• TRY – ASHRAE’s Test Reference Year
  • WYEC – Weather Year for Energy Calculations
  • IWEC – International Weather for Energy Calculations
  • NCDC – National Climatic Data Center
  • TMY – Typical Meteorological Year

According to D.B. Crawley’s paper, “Which weather data should you use for energy simulations of commercial buildings?“, either WYEC nor TMY will work fine. These data sets are pretty good, however you need to keep in mind- they fail at the temperature extremes. The data sets are designed to weed out extreme tempertures in order to create smoother data sets. This can be problematic if you’re also using the simulation to size your equipment. Having said that, these TMY based models will be far more accurately modelling energy usage than using bin hours. They are also better when running what-if scenarios. In order to truly model a building for energy use, particularly where humidity control comes into play it is essential to model the energy use for each hour in a typical year- all 8760 data points.

Detailed hour-by-hour modeling using hourly weather data sets has become commonplace in the evaluation of design alternatives and the design of HVAC systems for larger buildings. For residential and small commercial buildings, calculating design loads based on high and low design temperature is still common practice. The economic issue is when the added cost of the more involved hour-by-hour modeling exercise can be expected to be justified by helping to guide the selection of equipment that provides significantly better part-load performance, resulting in tangible benefits of lower total annual energy cost and better comfort control in the building.-December 2010 ASHRAE Journal.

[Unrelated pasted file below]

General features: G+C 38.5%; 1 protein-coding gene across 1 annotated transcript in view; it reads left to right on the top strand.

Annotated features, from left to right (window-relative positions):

Other uses of TMY data sets are to adjust set-points based on outdoor temperature to control early morning pre-cooling. Both to take advantage of Lower temperatures and reduced peak demand rates. Building mass can also be used for energy storage. Off-peak heating and night cooling can be based on TMY modeling; shifting HVAC demands to off-peak hours and lower energy rates.

Some of this predictive control is finding its way down to the residential market with smart thermostats. I predict we’ll be seeing more of these smart thermostats… “A trial in 2000 households by Oncor Utilities in Texas resulted in heating and air-conditioning power cuts of 20% to 30% and annual savings up to $400. It also achieved complete AC turnoff at peak hours due to pre-cooling. These examples indicate that approximately 10% of energy to condition buildings can be potentially be saved by the use of control algorithms using forecaster weather conditions.”